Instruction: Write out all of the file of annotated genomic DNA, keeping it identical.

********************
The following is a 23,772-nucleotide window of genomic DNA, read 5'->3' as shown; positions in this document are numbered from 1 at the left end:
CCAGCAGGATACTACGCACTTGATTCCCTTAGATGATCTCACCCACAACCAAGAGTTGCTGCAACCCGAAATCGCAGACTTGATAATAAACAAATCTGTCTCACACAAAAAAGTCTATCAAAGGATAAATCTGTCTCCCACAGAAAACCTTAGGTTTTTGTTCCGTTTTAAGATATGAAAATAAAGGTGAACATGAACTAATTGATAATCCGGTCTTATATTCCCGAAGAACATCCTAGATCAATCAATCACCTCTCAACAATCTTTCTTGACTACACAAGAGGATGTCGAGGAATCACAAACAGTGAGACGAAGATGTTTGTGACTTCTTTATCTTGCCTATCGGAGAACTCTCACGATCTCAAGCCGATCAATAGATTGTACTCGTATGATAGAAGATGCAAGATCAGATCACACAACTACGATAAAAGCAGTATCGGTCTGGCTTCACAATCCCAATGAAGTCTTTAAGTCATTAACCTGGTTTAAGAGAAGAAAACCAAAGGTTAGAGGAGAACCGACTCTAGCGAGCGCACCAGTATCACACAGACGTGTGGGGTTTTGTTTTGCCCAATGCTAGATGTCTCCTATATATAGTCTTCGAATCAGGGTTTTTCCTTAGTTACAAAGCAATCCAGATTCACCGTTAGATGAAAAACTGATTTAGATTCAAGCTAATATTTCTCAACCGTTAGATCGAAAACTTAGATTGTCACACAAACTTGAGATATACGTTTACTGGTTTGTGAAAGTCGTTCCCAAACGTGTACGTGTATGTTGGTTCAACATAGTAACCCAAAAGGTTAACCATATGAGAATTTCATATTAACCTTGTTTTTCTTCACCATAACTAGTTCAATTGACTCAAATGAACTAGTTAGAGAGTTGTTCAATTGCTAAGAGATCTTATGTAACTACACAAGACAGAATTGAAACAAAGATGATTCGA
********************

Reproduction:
The following is a 23,772-nucleotide window of genomic DNA, read 5'->3' as shown; positions in this document are numbered from 1 at the left end:
CCAGCAGGATACTACGCACTTGATTCCCTTAGATGATCTCACCCACAACCAAGAGTTGCTGCAACCCGAAATCGCAGACTTGATAATAAACAAATCTGTCTCACACAAAAAAGTCTATCAAAGGATAAATCTGTCTCCCACAGAAAACCTTAGGTTTTTGTTCCGTTTTAAGATATGAAAATAAAGGTGAACATGAACTAATTGATAATCCGGTCTTATATTCCCGAAGAACATCCTAGATCAATCAATCACCTCTCAACAATCTTTCTTGACTACACAAGAGGATGTCGAGGAATCACAAACAGTGAGACGAAGATGTTTGTGACTTCTTTATCTTGCCTATCGGAGAACTCTCACGATCTCAAGCCGATCAATAGATTGTACTCGTATGATAGAAGATGCAAGATCAGATCACACAACTACGATAAAAGCAGTATCGGTCTGGCTTCACAATCCCAATGAAGTCTTTAAGTCATTAACCTGGTTTAAGAGAAGAAAACCAAAGGTTAGAGGAGAACCGACTCTAGCGAGCGCACCAGTATCACACAGACGTGTGGGGTTTTGTTTTGCCCAATGCTAGATGTCTCCTATATATAGTCTTCGAATCAGGGTTTTTCCTTAGTTACAAAGCAATCCAGATTCACCGTTAGATGAAAAACTGATTTAGATTCAAGCTAATATTTCTCAACCGTTAGATCGAAAACTTAGATTGTCACACAAACTTGAGATATACGTTTACTGGTTTGTGAAAGTCGTTCCCAAACGTGTACGTGTATGTTGGTTCAACATAGTAACCCAAAAGGTTAACCATATGAGAATTTCATATTAACCTTGTTTTTCTTCACCATAACTAGTTCAATTGACTCAAATGAACTAGTTAGAGAGTTGTTCAATTGCTAAGAGATCTTATGTAACTACACAAGACAGAATTGAAACAAAGATGATTCGA